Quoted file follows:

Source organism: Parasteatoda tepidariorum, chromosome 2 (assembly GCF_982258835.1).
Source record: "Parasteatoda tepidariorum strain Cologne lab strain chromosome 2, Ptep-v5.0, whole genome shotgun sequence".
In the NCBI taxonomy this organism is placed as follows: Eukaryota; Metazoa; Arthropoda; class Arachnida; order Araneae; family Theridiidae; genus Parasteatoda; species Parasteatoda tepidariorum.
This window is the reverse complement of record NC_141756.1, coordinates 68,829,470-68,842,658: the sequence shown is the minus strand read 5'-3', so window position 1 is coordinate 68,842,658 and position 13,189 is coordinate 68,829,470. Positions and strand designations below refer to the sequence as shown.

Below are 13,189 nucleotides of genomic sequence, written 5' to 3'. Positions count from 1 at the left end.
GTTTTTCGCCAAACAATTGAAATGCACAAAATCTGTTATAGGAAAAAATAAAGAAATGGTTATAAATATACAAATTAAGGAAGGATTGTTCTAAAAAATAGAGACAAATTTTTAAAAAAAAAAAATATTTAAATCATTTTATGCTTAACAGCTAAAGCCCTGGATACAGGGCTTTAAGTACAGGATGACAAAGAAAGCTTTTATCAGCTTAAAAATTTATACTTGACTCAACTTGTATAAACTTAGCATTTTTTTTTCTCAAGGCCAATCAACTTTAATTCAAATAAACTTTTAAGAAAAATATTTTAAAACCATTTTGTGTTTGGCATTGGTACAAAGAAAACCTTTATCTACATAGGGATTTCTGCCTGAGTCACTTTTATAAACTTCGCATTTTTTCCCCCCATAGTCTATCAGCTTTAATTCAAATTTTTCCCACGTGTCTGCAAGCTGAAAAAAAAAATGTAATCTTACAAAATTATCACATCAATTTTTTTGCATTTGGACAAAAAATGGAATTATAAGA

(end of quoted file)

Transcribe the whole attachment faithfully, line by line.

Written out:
Source organism: Parasteatoda tepidariorum, chromosome 2 (assembly GCF_982258835.1).
Source record: "Parasteatoda tepidariorum strain Cologne lab strain chromosome 2, Ptep-v5.0, whole genome shotgun sequence".
In the NCBI taxonomy this organism is placed as follows: Eukaryota; Metazoa; Arthropoda; class Arachnida; order Araneae; family Theridiidae; genus Parasteatoda; species Parasteatoda tepidariorum.
This window is the reverse complement of record NC_141756.1, coordinates 68,829,470-68,842,658: the sequence shown is the minus strand read 5'-3', so window position 1 is coordinate 68,842,658 and position 13,189 is coordinate 68,829,470. Positions and strand designations below refer to the sequence as shown.

Below are 13,189 nucleotides of genomic sequence, written 5' to 3'. Positions count from 1 at the left end.
GTTTTTCGCCAAACAATTGAAATGCACAAAATCTGTTATAGGAAAAAATAAAGAAATGGTTATAAATATACAAATTAAGGAAGGATTGTTCTAAAAAATAGAGACAAATTTTTAAAAAAAAAAAATATTTAAATCATTTTATGCTTAACAGCTAAAGCCCTGGATACAGGGCTTTAAGTACAGGATGACAAAGAAAGCTTTTATCAGCTTAAAAATTTATACTTGACTCAACTTGTATAAACTTAGCATTTTTTTTTCTCAAGGCCAATCAACTTTAATTCAAATAAACTTTTAAGAAAAATATTTTAAAACCATTTTGTGTTTGGCATTGGTACAAAGAAAACCTTTATCTACATAGGGATTTCTGCCTGAGTCACTTTTATAAACTTCGCATTTTTTCCCCCCATAGTCTATCAGCTTTAATTCAAATTTTTCCCACGTGTCTGCAAGCTGAAAAAAAAAATGTAATCTTACAAAATTATCACATCAATTTTTTTGCATTTGGACAAAAAATGGAATTATAAGA